Id. at 120.
¶ 17. This reasoning is flawed because it assumes that only a defendant may be adversely affected by an additur, or that only a plaintiff may be adversely affected by a remittitur. Consider a situation in which the plaintiff files a motion for an additur in a case in which the jury's verdict failed to account for $200,000 in recoverable damages. If the trial court grants the additur, but only increases the jury's award by $1,000, the additur becomes more adverse to the plaintiff than to the defendant. Yet, under the majority's analysis of the current statutory scheme, only the defendant has the right to reject such an inadequate additur. The result is the same in the case of an insufficient remittitur where the defendant actually becomes the adversely affected party and has no remedy other than to file a direct appeal. The prejudice is considerably worsened on the appellate level. If we allow ourselves the same unfettered discretion in awarding additurs and remittiturs without the safeguard of acceptance by both parties, the slighted party has no recourse. He is bound by an inequitable verdict in violation of his right to a trial by jury.
¶ 18. As Justice Banks pointed out in his dissent in Odom:
[B]oth sides have a right to a jury trial and a fair trial at that. A verdict which, as to damages, is so disconsonant with the evidence as to evince bias and prejudice should be treated as a nullity with no party having rights therein. The trial court's suggestions as to adjustments to damages, in the form of an additur or remmittitur [sic], should be taken as just that, suggestions which the parties may accept in lieu of new trial. Such a procedure would promote a suggested award which is fairly responsive to the evidence rather than one targeted to a minimum sustainable verdict.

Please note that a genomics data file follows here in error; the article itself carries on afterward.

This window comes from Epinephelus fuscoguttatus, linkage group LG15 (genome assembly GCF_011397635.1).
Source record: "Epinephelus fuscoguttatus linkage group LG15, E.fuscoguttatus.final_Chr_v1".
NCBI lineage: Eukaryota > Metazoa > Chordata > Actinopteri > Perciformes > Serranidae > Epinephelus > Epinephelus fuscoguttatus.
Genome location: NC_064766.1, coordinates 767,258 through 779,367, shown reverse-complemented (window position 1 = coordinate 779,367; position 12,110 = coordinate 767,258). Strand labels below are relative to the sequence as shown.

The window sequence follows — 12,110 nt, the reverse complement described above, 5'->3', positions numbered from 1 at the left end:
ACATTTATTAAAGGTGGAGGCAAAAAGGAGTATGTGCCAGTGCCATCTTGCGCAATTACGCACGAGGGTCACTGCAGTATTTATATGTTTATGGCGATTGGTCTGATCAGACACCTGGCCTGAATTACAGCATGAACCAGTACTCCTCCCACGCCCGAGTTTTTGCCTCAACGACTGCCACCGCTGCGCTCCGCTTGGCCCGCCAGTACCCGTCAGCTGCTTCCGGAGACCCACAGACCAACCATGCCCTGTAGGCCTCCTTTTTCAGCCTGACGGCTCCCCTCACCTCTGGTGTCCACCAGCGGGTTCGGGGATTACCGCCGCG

Odom, 606 So.2d at 122 (Banks, J., dissenting). I would hold that for an additur or remittitur to be constitutionally binding, it must be approved by both parties.
FN1. Salter was a named defendant but he was dismissed because the statute of limitations had run as to him.. FN1. Salter was a named defendant but he was dismissed because the statute of limitations had run as to him.
WALLER, Justice, for the Court:
PRATHER, C.J., SULLIVAN AND PITTMAN, P.JJ., BANKS, SMITH AND MILLS, JJ., CONCUR. BANKS, J., CONCURS WITH SEPARATE WRITTEN OPINION. McRAE, J., DISSENTS WITH SEPARATE WRITTEN OPINION. COBB, J., NOT PARTICIPATING.
Docket No: No. 97-CA-01152-SCT.
Decided: April 08, 1999
Court: Supreme Court of Mississippi.